300 years ago today, on 1 August 1715, the Riot Act came into force. Introduced as a response to a series of civil disturbances that had taken place across England over the previous five years, it was intended to introduce a quicker way of punishing rioters.

Over the next two days, I’ll look at the Act’s history and how different groups of people – from theatre audiences and racegoers to dockers and stocking weavers – came under its remit.
1. A Baker’s Dozen?

riotact1The act (1 Geo I, s.2) made it illegal for 12 or more people to “unlawfully assemble and disturb the public peace”. They now had to disperse within an hour of being read a specified portion of the act, or be considered guilty of felony. In some cases, there was doubt as to how many individuals had assembled, and it seems that numbers may have been rounded up or estimated on occasion, to get to the necessary dozen. Several press reports about riots that had resulted in the Riot Act being read referred to “between ten and 12” rioters being involved, or “around 12”.
2. Riot Act Confusion

The Gordon Riots

The Gordon Riots

There could be confusion over whether the Riot Act had been properly read or not during an assembly. In the aftermath of the 1768 St George’s Fields Massacre, for example, there was doubt over whether it had actually been read. During the 1780 Gordon Riots, there was additional confusion, with the authorities being unsure whether they could stop the rioters without reading the Riot Act. Afterwards, Lord Mansfield explicitly stated that authorities could still use force to stop violence during a riot – the Riot Act simply created a further offence of failing to disperse after it had been read.
3. The Dung Wharf Riot

The Thames Marine Police headquarters in Wapping (own photo, taken in the Thames Police Museum)

The Thames Marine Police headquarters in Wapping (own photo, taken in the Thames Police Museum)

In 1798, the wonderfully named Dung Wharf Riot in Wapping took place. It was a response to the formation of a new, privately funded police force that aimed to stop the problem of thefts from ships, dockyards and storage yards on the Thames. The Thames Marine Police were resented by many local workers, for whom the thefts represented a valuable supplementary income. During the subsequent riot, the famous magistrate Patrick Colquhoun – one of the Marine Police’s founders – came out of his office to read the Riot Act. However, although the rioters briefly dispersed, they then gathered again and a local off-duty officer was killed. One of the rioters was hanged, but the Marine Police continued. [I wrote about this riot for Who Do You Think You Are? magazine; their podcast, featuring me talking about Dung Wharf, can be found here.]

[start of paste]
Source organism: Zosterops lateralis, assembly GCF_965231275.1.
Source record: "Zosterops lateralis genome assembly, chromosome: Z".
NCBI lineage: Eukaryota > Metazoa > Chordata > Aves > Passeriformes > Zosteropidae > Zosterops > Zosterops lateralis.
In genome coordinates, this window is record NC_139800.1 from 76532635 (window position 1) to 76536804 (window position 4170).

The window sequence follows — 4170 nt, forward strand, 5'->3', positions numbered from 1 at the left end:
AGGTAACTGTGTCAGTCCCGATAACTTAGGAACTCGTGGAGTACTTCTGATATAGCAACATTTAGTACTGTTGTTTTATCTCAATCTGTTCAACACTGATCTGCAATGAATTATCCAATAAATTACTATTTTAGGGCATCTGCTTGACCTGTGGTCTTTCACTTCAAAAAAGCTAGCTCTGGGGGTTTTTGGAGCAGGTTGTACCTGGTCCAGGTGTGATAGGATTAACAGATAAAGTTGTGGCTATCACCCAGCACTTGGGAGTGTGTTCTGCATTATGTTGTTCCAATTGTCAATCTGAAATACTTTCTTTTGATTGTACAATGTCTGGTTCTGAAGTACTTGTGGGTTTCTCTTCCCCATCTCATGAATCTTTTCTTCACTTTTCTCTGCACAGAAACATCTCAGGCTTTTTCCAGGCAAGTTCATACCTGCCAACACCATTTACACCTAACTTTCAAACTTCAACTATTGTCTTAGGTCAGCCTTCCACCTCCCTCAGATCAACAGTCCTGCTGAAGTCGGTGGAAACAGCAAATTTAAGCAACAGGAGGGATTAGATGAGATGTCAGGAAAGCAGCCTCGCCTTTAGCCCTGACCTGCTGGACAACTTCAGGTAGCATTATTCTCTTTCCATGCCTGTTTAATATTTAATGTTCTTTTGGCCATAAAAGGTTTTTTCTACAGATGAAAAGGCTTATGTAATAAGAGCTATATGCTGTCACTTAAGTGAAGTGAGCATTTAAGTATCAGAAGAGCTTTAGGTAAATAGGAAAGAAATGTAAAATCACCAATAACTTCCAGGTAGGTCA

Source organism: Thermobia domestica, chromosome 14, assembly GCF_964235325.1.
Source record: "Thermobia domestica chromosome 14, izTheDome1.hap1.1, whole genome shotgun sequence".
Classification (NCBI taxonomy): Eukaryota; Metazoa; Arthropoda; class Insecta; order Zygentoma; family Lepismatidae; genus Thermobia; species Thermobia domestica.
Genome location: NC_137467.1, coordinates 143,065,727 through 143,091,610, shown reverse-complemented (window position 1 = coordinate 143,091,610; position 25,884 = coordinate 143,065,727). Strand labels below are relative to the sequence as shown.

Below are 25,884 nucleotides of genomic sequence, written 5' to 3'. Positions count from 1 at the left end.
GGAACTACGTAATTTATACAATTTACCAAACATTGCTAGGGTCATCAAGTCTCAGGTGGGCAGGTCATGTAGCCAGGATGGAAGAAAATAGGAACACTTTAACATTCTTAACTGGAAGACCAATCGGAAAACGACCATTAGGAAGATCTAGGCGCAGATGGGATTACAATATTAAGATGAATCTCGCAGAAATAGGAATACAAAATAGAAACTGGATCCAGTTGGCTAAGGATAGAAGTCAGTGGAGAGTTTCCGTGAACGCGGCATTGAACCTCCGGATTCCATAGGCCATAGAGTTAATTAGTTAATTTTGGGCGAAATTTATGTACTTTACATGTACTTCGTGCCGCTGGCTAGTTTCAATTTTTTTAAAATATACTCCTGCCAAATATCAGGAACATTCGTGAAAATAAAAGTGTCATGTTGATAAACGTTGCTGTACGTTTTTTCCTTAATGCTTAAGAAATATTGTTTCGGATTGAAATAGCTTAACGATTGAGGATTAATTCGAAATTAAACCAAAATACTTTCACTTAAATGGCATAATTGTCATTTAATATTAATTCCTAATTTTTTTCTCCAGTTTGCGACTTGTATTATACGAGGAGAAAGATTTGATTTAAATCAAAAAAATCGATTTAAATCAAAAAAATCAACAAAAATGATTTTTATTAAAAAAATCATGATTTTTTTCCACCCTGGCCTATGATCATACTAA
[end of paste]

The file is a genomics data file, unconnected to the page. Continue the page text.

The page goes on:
4. A Theatrical Riot

new theatreThe opening of the New Theatre in Covent Garden on 18 September 1809 nearly led to the Riot Act being called. Shakespearean actor John Philip Kemble started to read an address to the audience, but couldn’t make himself heard over the over-excitement of the theatre goers. When he gave up and walked off stage, the audience started shouting – there was a “clamour and jarring of discordant vociferation, some calling, off! Off! And others, go on! Go on!”. A local magistrate, Justice Read, and his colleagues from the Bow Street police office turned up, but on seeing him produce a paper – widely believed to be a copy of the Riot Act – the audience hissed him until he gave up. After singing God Save The King very loudly, several times, the audience eventually gave up, but not until “a very late hour”. The night was the first in what became the  Old Price Riots – three months of discord that originated with rising ticket prices.
5. A Funereal Reading of the Riot Act

760px-Lee's_knitting_frameProblems in the Nottingham hosiery industry led to many stocking-weavers there being laid off. Reduced to a state of near starvation and reliance on parish relief as a result of economic pressures, the men were then driven to despair when many employers introduced the new wide stocking frames, which needed less manual labour. The weavers started to break into manufacturers’ premises to destroy these frames – in one day, they destroyed 53 frames in Sutton, Notts, alone. One man was shot and several more injured. When the funeral of the shot man took place, the High Sheriff, Under Sheriff and six magistrates turned up, acompanied by a group of constables and 30 mounted dragoons. The Riot Act was read, and as the coffin was being lowered into the grave, the High Sheriff announced that an hour had elapsed since the Act had been read, and that mourners would be arrested if they did not immediately disperse. The funeral ended rather quickly as a result.
Numbers 6 to 10 in my list of cases where the Riot Act was read will be published tomorrow.